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what do local anesthetics do?
provide REVERSIBLE conduction block of both central and peripheral nerve impulses
- -autonomic, sensory, and motor block occur with increasing amounts of local anesthetic in the affected area
- -not all blocked at the same time and with the same amount of local anesthetic
how do local anesthetics work?
- -block the propagation of electrical potential (action potential) in electrically excitable tissues
- -supress excitation in different tissues
Uses of local anesthetics
- -neuraxial block (spinal or epidural)
- -regional block (UE or LE)
- -local infiltration
- -IV regional (Bier block)
- -cardiac arrhythmias
- -surrounds the axon
- -made up of connective tissue, capillaries, and fibroblasts
- -surrounds individual fibers that are gathered into fascicles
- -made up of dense connective tissue
- -encases entire peripheral nerve
- -made up of even denser connective tissue
Which fiber types are myelinated?
- A- heavy myelination
- B- light myelination
Which fiber types are unmyelinated?
- -increases conduction velocity
- -makes nerve susceptible to LA induced conduction blockade (block only needed at nodes of Ranvier)
nodes of Ranvier
breaks in myelin
what 2 aspects affect susceptibility to LA blockade?
- 1) fiber size
- 2) presence or absence of myelin
Clinically where does blockade usually occur first?
type A delta fibers as they have a small diameter and are heavily myelinated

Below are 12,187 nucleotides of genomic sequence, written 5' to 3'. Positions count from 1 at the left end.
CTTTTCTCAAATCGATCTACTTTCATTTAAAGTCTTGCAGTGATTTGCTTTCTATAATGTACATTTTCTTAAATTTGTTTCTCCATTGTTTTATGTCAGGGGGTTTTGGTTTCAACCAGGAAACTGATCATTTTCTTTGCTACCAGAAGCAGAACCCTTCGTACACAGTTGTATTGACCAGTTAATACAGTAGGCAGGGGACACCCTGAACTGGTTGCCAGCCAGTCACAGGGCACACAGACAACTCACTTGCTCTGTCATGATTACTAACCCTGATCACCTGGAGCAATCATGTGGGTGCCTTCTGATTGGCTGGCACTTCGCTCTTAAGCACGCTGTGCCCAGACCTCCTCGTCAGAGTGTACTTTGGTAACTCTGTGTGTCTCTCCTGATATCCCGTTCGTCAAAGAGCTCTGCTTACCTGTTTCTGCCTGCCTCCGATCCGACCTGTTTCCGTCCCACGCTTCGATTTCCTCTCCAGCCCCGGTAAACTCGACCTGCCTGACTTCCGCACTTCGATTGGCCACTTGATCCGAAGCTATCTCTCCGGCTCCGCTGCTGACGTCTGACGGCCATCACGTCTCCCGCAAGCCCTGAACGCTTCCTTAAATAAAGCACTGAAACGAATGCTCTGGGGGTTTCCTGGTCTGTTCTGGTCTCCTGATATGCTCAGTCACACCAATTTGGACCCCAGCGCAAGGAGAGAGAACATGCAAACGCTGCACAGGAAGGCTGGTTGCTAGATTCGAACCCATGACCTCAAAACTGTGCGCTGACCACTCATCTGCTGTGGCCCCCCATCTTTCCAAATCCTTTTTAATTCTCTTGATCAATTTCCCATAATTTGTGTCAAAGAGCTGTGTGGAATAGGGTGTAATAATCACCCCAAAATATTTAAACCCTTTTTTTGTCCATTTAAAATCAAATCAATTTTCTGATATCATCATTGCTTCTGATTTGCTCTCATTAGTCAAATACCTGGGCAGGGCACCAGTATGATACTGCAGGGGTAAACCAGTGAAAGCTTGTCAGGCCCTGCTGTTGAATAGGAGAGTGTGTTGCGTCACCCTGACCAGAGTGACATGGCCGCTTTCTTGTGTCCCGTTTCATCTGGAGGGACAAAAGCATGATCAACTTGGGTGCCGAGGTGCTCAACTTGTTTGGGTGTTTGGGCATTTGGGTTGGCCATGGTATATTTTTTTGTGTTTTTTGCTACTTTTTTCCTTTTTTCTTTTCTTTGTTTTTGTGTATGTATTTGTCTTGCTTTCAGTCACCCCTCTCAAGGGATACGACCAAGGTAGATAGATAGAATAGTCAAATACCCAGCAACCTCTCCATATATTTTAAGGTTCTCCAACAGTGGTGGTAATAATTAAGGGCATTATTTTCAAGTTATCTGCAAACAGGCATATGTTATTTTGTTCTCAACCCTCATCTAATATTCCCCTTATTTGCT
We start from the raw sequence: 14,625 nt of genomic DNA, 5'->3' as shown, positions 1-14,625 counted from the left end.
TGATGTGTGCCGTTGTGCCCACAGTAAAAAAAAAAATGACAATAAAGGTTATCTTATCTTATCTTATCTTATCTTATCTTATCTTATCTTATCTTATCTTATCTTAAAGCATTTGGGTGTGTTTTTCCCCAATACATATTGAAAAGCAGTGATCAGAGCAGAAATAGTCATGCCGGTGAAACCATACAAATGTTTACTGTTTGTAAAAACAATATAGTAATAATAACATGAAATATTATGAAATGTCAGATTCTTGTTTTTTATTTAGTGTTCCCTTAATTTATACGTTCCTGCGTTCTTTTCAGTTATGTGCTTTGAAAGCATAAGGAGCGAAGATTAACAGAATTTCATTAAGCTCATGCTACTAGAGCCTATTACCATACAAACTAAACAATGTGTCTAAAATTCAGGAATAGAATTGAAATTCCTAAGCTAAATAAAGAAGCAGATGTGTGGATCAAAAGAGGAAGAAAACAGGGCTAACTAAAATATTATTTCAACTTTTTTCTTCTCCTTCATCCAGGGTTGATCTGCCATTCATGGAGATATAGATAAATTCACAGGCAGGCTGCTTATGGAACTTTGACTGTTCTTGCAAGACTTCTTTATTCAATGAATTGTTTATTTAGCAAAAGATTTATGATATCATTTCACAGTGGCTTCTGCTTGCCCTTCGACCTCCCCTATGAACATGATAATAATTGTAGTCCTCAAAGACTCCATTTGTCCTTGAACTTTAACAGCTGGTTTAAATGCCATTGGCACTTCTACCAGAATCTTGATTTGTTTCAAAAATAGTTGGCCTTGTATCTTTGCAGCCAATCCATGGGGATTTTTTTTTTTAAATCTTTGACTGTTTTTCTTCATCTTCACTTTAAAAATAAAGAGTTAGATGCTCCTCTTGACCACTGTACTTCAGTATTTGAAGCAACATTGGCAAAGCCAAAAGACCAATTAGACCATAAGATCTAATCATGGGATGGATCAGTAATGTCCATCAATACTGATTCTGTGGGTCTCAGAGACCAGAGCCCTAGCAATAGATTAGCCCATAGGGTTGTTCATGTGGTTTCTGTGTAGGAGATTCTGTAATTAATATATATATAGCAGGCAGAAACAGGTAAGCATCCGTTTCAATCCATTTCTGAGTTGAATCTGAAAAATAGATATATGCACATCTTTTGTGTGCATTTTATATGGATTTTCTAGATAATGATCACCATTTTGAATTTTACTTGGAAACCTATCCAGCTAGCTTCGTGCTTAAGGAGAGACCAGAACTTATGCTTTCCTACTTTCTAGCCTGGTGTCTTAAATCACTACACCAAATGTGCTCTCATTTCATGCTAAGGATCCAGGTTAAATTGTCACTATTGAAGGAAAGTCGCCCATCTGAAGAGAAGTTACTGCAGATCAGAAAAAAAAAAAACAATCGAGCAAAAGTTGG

What effect do the 3 connective tissue layers have on penetration?
they form a barrier to penetration of local anesthetics
In what order does peripheral nerve blockade usually progress (sensory, autonomic, and motor)?
- 1st autonomic
- 2nd sensory
- 3rd motor
What sensations typically get blocked first? Last?
- 1st- pain and temp sensation
- Last- pressure or touch
Will patients feel touch or pressure after local infiltration?
Yes, and we should tell them this so they expect it. However, they should not feel sharp pain.
Local anesthetics MOA
- -blocks the Na+ channels!!!
- -slows the rate of depolarization
- -threshold is not reached
- -result is conduction blockade
How do the local anesthetics affect the sodium channels?
- -bind to the Na+ channels in the inactive state (inactivation gate is closed)
- -block inner and outer Na+ gates
- -Na+ channel activation and depolarization is prevented and threshold is not reached
Are the local anesthetics acid or basic drugs?
Explain how both the ionized and nonionized forms of the local anesthetics are at work in causing their effect.
- -Nonionized form passes thru the membrane
- -Becomes ionized
- -Ionized form plugs the Na+ channel
Frequency dependent blockade
- -during onset or recovery from local anesthetic blockade, the block is incomplete
- -blockade will be enhanced by repetitive stimulation causing a use dependent binding to the Na+ channels
- -ex: might ask a pt to engage neuromuscular transmission by opening and closing their fist